The first obersvation made was that, the ketone ester group gradually started consuming fewer calories as the concentration of ketones in the blood rise, and this is in agreement with many previous findings that in general high levels of ketones in the blood reduce appetite. This affect stabilized after 1 week, such that in further weeks, no further drop in appetite was observed.

Initially, the ketone ester diet group lost approx 12-15% of their body weight, before stabilizing at a new low nadir. The dreaded weight loss plateu! The mice were eating Ad Lib, so perhaps this can explain why people following a ketogenic diet initially experience weight loss only to eventually stall. At some point, some kind of calorie restriction could be needed to escape the nadir. Carb re-feeds also tend to work, and the reason for this is because when in deep ketosis and glycogen depleted, Carbs essentially go only towards glycogen synthesis.

Speculation here, but perhaps having a carb only day ( no protein, no fat ) after being in deep ketosis and glycogen depleted could essentially be a zero calorie day as far as your body is concerned.

Another interesting result was that, ketone levels were substantially higher at night than at daytime ( over 50% higher! ), hhmm, so if you want the benefits of high ketone levels, perhaps its better to keep your food away from bedtime. (Later on in the discussion section, Veech reports that circadian ketone levels are different in mice and rats, and that in rats, ketone levels are more or less constant, isnt it great we know so much about rodents!!!!! )

Further, the brown adipose tissue of mice on the ketone ester diet had substantially higher mitochondria content, 70% more mitochondria, and they were also 120% larger! Still further, the lipid droplets were more fragmented in the ketone group, and as we have seen here, lipid droplet fragmentation is associated with increased energy expenditure.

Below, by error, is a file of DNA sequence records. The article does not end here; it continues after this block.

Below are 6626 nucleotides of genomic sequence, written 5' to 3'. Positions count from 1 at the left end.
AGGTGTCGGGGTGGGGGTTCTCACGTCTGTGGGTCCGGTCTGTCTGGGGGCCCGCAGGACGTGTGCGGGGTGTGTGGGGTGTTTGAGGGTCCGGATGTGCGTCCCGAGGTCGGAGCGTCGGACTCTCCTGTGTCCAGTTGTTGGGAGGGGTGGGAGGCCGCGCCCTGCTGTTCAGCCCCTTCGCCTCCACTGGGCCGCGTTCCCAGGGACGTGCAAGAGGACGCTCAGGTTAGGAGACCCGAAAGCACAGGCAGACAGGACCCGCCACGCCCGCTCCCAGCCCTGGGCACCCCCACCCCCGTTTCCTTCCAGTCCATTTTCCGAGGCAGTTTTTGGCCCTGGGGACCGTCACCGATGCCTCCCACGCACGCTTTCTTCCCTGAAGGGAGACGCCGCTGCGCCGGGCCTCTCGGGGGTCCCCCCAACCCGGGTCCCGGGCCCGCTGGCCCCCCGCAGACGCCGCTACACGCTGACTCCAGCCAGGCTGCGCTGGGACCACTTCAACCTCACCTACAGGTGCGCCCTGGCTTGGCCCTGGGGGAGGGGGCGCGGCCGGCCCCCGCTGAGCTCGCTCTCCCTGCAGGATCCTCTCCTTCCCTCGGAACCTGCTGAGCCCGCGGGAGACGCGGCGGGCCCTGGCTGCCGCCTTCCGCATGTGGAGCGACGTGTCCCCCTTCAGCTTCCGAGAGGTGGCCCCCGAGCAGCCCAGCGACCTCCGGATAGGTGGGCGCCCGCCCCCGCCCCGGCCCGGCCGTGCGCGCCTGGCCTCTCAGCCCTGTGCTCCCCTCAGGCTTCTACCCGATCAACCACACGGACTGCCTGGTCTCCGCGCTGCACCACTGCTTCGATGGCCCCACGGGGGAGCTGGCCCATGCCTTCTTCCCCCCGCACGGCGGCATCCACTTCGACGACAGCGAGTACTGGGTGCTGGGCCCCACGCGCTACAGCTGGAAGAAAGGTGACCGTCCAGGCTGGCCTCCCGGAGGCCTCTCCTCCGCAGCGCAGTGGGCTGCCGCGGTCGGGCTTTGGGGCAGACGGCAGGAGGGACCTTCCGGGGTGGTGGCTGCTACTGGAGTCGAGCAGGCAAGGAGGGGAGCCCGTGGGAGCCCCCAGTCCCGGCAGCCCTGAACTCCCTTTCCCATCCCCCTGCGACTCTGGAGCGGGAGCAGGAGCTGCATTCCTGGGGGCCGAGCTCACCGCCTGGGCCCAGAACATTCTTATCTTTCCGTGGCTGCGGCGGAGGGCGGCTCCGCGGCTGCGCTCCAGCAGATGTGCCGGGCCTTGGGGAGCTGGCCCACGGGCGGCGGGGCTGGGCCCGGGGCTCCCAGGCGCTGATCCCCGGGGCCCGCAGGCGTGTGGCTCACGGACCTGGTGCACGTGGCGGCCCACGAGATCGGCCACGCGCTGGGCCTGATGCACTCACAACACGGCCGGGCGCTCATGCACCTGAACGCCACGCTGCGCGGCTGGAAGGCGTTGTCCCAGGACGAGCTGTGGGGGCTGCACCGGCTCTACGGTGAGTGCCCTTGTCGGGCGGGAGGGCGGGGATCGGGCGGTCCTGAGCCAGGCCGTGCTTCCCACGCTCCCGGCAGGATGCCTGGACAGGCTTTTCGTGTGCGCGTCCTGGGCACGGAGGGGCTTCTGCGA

Looking down the results, there is a mention for our friend PGC-1 alpha, recently highlighted in the exercise study, as being the master controller for mitochondrial bio-genesis. Veech recorded 100% increased PGC-1alpha in the ketone ester group, so there is strong and direct evidence here that ketogenic diets and deep ketosis help you get new mitochondria. The workings and logic here is simple, if your demand for fat oxidation is higher, your body will make new mitochondria in response.

Another unexpected finding perhaps was that insulin sensitivity was significantly higher in the group fed the ketone ester diet, despite there still be substantial Carbohydrate in their food. But, Veech mentions how 24hr energy expenditure was essentially the same between the 2 groups and this was the reason for this similar body weights. HOWEVER, the resting energy expenditure was 14% higher on the ketone group.

Finally, its worth pointing out that Veech notes some metabolic differences in how Rats vs mice are on the ketone ester diet, and it can only make one wonder, if this difference is already so severe on 2 specie of animals that are so closely related, how much different is it going to be in animals that are even more distantly related, rodents vs humans?


  1. I forgot to mention, another implication of this paper is that, high levels ketosis actually CAUSES low insulin.

    How does it do this? By increased insulin sensitivity? Who knows.

    1. Elsewhere, Veech has pointed out that ketones act like insulin and raise glucose within the cell - this is not via GLUT4 - lower glucose in the circulation would call forth less insulin from the pancreas and cause low insulin

  2. I have heard that ketones in the brain promote metabolic health, and this may be another mechanisms VLC diets are superior for long term weight control.